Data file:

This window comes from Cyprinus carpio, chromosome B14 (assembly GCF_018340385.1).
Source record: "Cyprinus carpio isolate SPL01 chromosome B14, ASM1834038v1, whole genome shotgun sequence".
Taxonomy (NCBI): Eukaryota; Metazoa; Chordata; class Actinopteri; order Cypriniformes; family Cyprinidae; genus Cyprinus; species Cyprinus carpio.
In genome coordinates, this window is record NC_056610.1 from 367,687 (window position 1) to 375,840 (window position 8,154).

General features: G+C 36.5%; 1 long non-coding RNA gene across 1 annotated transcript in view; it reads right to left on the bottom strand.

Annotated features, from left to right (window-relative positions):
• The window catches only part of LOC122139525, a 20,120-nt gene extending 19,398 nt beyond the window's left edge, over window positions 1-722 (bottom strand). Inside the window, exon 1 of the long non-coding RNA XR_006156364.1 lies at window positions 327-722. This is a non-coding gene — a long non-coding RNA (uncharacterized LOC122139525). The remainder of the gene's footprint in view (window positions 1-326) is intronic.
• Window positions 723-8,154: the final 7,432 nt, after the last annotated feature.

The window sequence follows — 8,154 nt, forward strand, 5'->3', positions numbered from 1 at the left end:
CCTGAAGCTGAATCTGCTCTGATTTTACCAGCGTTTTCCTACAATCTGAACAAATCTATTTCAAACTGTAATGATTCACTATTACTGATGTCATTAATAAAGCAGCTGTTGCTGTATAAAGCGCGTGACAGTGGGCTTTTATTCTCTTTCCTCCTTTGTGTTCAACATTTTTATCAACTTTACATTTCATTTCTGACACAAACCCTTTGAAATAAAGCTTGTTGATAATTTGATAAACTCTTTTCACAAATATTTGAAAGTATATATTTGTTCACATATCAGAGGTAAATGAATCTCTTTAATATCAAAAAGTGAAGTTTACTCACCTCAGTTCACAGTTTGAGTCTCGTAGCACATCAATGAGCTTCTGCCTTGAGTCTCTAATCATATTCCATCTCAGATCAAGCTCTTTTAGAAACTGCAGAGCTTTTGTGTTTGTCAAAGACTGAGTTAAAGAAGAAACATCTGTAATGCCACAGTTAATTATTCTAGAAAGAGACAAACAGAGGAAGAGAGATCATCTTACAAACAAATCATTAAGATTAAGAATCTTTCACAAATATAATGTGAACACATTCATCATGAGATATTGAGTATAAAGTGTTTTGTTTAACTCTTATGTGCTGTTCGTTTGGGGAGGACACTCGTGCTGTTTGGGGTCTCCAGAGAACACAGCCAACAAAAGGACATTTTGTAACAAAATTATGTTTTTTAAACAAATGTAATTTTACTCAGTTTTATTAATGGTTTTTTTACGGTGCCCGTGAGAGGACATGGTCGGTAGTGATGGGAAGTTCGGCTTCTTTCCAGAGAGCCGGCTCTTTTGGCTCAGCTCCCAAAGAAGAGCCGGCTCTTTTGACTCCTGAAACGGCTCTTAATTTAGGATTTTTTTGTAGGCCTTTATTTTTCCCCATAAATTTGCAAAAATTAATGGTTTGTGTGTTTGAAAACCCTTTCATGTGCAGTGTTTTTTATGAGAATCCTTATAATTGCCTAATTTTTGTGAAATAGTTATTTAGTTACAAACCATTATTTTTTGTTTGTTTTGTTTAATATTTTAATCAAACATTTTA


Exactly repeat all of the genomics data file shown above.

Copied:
This window comes from Cyprinus carpio, chromosome B14 (assembly GCF_018340385.1).
Source record: "Cyprinus carpio isolate SPL01 chromosome B14, ASM1834038v1, whole genome shotgun sequence".
Taxonomy (NCBI): Eukaryota; Metazoa; Chordata; class Actinopteri; order Cypriniformes; family Cyprinidae; genus Cyprinus; species Cyprinus carpio.
In genome coordinates, this window is record NC_056610.1 from 367,687 (window position 1) to 375,840 (window position 8,154).

General features: G+C 36.5%; 1 long non-coding RNA gene across 1 annotated transcript in view; it reads right to left on the bottom strand.

Annotated features, from left to right (window-relative positions):
• The window catches only part of LOC122139525, a 20,120-nt gene extending 19,398 nt beyond the window's left edge, over window positions 1-722 (bottom strand). Inside the window, exon 1 of the long non-coding RNA XR_006156364.1 lies at window positions 327-722. This is a non-coding gene — a long non-coding RNA (uncharacterized LOC122139525). The remainder of the gene's footprint in view (window positions 1-326) is intronic.
• Window positions 723-8,154: the final 7,432 nt, after the last annotated feature.

The window sequence follows — 8,154 nt, forward strand, 5'->3', positions numbered from 1 at the left end:
CCTGAAGCTGAATCTGCTCTGATTTTACCAGCGTTTTCCTACAATCTGAACAAATCTATTTCAAACTGTAATGATTCACTATTACTGATGTCATTAATAAAGCAGCTGTTGCTGTATAAAGCGCGTGACAGTGGGCTTTTATTCTCTTTCCTCCTTTGTGTTCAACATTTTTATCAACTTTACATTTCATTTCTGACACAAACCCTTTGAAATAAAGCTTGTTGATAATTTGATAAACTCTTTTCACAAATATTTGAAAGTATATATTTGTTCACATATCAGAGGTAAATGAATCTCTTTAATATCAAAAAGTGAAGTTTACTCACCTCAGTTCACAGTTTGAGTCTCGTAGCACATCAATGAGCTTCTGCCTTGAGTCTCTAATCATATTCCATCTCAGATCAAGCTCTTTTAGAAACTGCAGAGCTTTTGTGTTTGTCAAAGACTGAGTTAAAGAAGAAACATCTGTAATGCCACAGTTAATTATTCTAGAAAGAGACAAACAGAGGAAGAGAGATCATCTTACAAACAAATCATTAAGATTAAGAATCTTTCACAAATATAATGTGAACACATTCATCATGAGATATTGAGTATAAAGTGTTTTGTTTAACTCTTATGTGCTGTTCGTTTGGGGAGGACACTCGTGCTGTTTGGGGTCTCCAGAGAACACAGCCAACAAAAGGACATTTTGTAACAAAATTATGTTTTTTAAACAAATGTAATTTTACTCAGTTTTATTAATGGTTTTTTTACGGTGCCCGTGAGAGGACATGGTCGGTAGTGATGGGAAGTTCGGCTTCTTTCCAGAGAGCCGGCTCTTTTGGCTCAGCTCCCAAAGAAGAGCCGGCTCTTTTGACTCCTGAAACGGCTCTTAATTTAGGATTTTTTTGTAGGCCTTTATTTTTCCCCATAAATTTGCAAAAATTAATGGTTTGTGTGTTTGAAAACCCTTTCATGTGCAGTGTTTTTTATGAGAATCCTTATAATTGCCTAATTTTTGTGAAATAGTTATTTAGTTACAAACCATTATTTTTTGTTTGTTTTGTTTAATATTTTAATCAAACATTTTA